Docker Tutorial

Docker Tutorial

Docker Tutorial

We hope this docker tutorial will help you to understand some more details about docker and its usage.

Docker, the word itself gives the whole meaning of the docker system. We know that it is difficult to clone a specific configuration to somewhere else. The docker makes this very simple. Build, Ship, Run!!! Exact definition for docker. Docker is an open source platform for building, shipping and running distributed applications. The docker can make your application separate from your infrastructure and can consider your infrastructure as a managed application. It is speed and reducing the time between coding and executing makes docker successful.

Understand Architecture

As we have said already in this docker tutorial, the docker improves the speed of implementation. This is achieved by combining lightweight virtualization platform with workflows and tooling which helps you to deploy applications.The isolation and security are the main features of docker system. The lightweight nature of containers, which run without the extra load of a hypervisor, means you can get more out of your hardware. Surrounding the container virtualization are tooling and a platform which can help you in several ways:

  1. Dockerize your application and components moreover the whole infrastructure .
  1. Docker can be distributed to other teams for testing and development.
  1. Deployment of application irrespective of node platform.

 

Why should we use Container virtualization?

The development lifecycle can be easily completed using Docker. Docker allows your developers to develop on local containers that contain your applications and services. It can then integrate into a continuous integration and deployment workflow.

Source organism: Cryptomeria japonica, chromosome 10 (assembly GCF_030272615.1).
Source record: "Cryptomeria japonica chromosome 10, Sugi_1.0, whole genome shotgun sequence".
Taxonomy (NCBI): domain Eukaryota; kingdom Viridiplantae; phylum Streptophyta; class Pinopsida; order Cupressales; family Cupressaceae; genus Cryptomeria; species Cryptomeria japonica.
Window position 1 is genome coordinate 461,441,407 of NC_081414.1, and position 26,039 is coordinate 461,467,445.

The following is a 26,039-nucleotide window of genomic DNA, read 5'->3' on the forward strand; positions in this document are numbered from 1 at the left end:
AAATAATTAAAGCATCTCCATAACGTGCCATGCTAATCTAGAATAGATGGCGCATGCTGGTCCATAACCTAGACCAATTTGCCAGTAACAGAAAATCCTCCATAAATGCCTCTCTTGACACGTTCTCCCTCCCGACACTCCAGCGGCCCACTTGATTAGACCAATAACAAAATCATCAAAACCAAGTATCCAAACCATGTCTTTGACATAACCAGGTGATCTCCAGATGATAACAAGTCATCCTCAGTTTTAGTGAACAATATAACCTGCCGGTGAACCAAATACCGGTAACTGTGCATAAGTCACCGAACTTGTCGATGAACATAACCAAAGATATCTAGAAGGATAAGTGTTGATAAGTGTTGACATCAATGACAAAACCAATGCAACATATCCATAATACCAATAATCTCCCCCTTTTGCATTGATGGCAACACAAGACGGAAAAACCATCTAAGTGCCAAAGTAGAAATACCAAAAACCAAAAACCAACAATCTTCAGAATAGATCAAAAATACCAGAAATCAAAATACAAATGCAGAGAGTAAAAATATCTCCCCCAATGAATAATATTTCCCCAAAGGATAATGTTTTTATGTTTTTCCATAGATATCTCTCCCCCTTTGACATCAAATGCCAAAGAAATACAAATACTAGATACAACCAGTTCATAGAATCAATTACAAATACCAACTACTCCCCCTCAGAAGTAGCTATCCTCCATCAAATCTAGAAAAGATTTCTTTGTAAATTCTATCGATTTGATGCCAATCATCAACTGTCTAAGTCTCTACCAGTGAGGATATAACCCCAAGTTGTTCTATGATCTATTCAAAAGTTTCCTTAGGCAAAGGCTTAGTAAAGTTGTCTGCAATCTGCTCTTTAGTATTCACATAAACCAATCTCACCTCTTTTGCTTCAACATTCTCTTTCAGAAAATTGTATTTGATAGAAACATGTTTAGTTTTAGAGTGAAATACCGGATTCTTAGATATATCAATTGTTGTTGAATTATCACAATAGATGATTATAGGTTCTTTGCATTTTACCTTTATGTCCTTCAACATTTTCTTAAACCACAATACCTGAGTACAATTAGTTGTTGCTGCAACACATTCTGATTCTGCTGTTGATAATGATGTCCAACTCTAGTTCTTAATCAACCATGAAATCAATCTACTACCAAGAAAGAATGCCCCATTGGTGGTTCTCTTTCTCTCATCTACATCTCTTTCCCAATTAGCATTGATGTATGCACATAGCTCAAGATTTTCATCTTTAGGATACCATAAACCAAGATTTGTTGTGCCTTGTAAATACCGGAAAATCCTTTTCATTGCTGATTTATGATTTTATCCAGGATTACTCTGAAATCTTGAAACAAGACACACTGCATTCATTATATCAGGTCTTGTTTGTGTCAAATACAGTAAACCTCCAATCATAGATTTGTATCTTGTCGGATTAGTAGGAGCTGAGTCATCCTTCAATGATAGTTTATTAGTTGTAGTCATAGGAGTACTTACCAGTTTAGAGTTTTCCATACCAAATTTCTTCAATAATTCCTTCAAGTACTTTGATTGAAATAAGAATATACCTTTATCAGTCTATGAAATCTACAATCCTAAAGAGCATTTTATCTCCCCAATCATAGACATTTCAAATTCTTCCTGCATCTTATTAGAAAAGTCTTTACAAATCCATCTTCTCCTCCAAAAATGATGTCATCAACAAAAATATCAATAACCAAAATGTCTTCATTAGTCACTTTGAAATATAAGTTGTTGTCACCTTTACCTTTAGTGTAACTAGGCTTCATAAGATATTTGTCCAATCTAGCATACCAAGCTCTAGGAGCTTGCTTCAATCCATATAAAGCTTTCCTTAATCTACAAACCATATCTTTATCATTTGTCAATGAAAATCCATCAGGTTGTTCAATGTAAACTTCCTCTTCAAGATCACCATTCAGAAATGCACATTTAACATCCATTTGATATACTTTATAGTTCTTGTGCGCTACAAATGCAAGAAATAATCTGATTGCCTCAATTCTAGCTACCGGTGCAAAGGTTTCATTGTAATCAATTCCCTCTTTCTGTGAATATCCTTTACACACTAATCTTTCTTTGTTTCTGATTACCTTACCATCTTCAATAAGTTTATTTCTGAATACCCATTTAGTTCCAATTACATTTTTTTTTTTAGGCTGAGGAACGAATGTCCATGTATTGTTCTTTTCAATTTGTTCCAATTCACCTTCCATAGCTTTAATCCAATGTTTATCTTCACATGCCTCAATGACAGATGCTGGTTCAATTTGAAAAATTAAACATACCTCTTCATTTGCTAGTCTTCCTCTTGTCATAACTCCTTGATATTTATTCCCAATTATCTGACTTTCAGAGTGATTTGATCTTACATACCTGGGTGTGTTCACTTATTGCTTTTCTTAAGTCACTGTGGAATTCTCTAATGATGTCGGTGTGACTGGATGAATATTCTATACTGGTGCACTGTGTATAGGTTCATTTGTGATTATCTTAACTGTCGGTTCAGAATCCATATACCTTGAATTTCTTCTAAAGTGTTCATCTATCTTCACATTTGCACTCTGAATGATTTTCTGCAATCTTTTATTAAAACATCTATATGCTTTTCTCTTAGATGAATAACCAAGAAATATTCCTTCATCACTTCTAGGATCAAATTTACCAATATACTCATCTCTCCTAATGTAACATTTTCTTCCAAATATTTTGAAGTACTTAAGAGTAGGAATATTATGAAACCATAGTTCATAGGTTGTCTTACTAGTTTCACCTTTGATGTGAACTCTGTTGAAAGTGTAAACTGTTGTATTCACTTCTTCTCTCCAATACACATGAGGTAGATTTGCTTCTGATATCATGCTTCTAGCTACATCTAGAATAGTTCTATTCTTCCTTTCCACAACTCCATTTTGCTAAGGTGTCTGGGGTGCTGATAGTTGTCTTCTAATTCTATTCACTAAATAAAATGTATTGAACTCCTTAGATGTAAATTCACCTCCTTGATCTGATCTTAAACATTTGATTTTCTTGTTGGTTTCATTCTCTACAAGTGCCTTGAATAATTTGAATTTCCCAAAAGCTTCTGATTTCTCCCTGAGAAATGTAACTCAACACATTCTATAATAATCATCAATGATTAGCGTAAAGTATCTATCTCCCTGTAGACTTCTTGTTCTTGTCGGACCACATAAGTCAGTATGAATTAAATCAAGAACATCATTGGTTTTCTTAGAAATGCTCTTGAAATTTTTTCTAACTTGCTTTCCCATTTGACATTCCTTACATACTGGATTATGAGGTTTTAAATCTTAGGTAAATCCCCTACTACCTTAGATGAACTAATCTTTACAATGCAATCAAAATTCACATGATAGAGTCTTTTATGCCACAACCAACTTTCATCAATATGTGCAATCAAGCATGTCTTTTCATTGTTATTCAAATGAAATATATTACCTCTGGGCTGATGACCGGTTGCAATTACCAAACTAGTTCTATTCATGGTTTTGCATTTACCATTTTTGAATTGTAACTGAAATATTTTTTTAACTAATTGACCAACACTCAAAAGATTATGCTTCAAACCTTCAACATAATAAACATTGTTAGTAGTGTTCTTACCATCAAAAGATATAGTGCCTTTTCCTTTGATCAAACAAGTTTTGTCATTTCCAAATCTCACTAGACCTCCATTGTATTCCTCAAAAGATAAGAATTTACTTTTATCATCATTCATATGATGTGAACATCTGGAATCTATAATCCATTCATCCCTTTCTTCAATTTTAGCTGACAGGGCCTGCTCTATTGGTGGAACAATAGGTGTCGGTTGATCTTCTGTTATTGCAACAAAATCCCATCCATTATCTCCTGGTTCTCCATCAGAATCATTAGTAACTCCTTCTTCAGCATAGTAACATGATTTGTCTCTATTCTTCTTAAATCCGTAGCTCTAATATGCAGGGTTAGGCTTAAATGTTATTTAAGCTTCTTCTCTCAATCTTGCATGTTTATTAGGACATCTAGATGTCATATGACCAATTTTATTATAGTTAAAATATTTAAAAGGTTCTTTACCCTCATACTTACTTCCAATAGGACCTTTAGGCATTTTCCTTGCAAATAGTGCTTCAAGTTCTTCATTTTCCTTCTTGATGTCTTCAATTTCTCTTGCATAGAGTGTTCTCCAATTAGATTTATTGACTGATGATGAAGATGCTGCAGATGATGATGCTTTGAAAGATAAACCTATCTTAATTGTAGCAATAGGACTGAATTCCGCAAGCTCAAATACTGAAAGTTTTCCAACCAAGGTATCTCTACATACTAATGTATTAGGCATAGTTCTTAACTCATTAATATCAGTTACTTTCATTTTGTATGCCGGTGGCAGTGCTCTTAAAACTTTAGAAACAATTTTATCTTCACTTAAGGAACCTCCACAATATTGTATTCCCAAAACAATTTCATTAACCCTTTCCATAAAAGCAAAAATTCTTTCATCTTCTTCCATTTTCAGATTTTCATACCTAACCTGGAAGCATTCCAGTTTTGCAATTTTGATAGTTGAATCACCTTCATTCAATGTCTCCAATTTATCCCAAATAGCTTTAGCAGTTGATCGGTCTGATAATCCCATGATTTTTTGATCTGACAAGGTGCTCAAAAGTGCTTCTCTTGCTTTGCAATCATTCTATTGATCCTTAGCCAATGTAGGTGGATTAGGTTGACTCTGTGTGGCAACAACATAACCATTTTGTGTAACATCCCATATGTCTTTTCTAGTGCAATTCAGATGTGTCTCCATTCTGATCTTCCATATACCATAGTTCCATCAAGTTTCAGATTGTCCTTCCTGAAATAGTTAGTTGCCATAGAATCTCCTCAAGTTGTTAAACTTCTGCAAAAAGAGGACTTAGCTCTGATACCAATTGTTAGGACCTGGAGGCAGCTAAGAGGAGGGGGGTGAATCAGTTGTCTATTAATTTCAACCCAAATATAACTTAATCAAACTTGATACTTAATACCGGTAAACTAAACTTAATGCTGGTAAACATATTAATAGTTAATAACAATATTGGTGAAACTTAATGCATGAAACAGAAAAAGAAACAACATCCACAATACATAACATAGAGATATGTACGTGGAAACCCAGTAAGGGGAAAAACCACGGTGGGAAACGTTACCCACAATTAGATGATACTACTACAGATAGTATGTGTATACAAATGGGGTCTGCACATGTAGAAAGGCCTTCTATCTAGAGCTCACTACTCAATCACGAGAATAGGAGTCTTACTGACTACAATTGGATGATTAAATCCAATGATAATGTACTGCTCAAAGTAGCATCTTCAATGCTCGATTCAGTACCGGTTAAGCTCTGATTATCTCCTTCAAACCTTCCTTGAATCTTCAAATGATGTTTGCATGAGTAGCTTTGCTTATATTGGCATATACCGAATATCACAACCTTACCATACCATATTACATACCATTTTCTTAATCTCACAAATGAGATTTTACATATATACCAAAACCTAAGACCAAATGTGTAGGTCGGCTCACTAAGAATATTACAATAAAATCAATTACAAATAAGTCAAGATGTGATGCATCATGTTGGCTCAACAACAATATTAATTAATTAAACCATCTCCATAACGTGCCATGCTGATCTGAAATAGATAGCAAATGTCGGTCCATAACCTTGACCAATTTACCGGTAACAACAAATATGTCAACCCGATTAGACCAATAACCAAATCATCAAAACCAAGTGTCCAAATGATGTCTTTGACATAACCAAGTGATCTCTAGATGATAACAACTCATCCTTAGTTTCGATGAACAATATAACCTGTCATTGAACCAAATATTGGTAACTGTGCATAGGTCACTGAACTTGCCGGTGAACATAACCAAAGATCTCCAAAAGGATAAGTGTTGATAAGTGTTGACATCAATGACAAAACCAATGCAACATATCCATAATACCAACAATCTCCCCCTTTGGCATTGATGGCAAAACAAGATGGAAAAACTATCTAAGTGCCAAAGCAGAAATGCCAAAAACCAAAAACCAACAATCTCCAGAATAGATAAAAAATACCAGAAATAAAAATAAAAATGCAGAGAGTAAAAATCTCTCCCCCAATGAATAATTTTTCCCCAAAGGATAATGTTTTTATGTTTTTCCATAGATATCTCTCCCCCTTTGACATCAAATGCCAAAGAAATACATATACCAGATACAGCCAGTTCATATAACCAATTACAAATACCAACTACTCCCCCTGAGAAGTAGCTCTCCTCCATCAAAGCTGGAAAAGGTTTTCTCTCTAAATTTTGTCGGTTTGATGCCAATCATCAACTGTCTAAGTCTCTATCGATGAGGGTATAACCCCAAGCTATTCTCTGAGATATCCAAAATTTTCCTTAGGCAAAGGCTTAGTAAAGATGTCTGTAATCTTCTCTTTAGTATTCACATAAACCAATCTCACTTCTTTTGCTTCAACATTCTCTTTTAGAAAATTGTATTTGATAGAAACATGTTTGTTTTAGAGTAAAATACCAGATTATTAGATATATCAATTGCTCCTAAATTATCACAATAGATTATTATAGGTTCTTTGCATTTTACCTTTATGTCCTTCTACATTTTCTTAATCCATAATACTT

Docker’s architecture!

  1. Docker daemon

This is something which runs on the node machine. User can interact with daemon using docker client.

  1. Docker Client

It is the user interface of docker. It act as the communication link between the user and daemon.

  1. What’s inside Docker ?

 

Docker images.

A Docker image is a read-only template. For example, an image could contain an Ubuntu operating system with Apache and your web application installed. Images are used to create Docker containers. Docker provides a simple way to build new images or update existing images, or you can download Docker images that other people have already created. Docker images are the build component of Docker.

Docker registries.

Docker registries hold images. These are public or private stores from which you upload or download images. The public Docker registry is called Docker Hub. It provides a huge collection of existing images for your use. These can be images you create yourself or you can use images that others have previously created. Docker registries are the distribution component of Docker.

Docker containers.

Docker containers are similar to a directory. A Docker container holds everything that is needed for an application to run. Each container is created from a Docker image. Docker containers can be run, started, stopped, moved, and deleted. Each container is an isolated and secure application platform. Docker containers are the run component of Docker.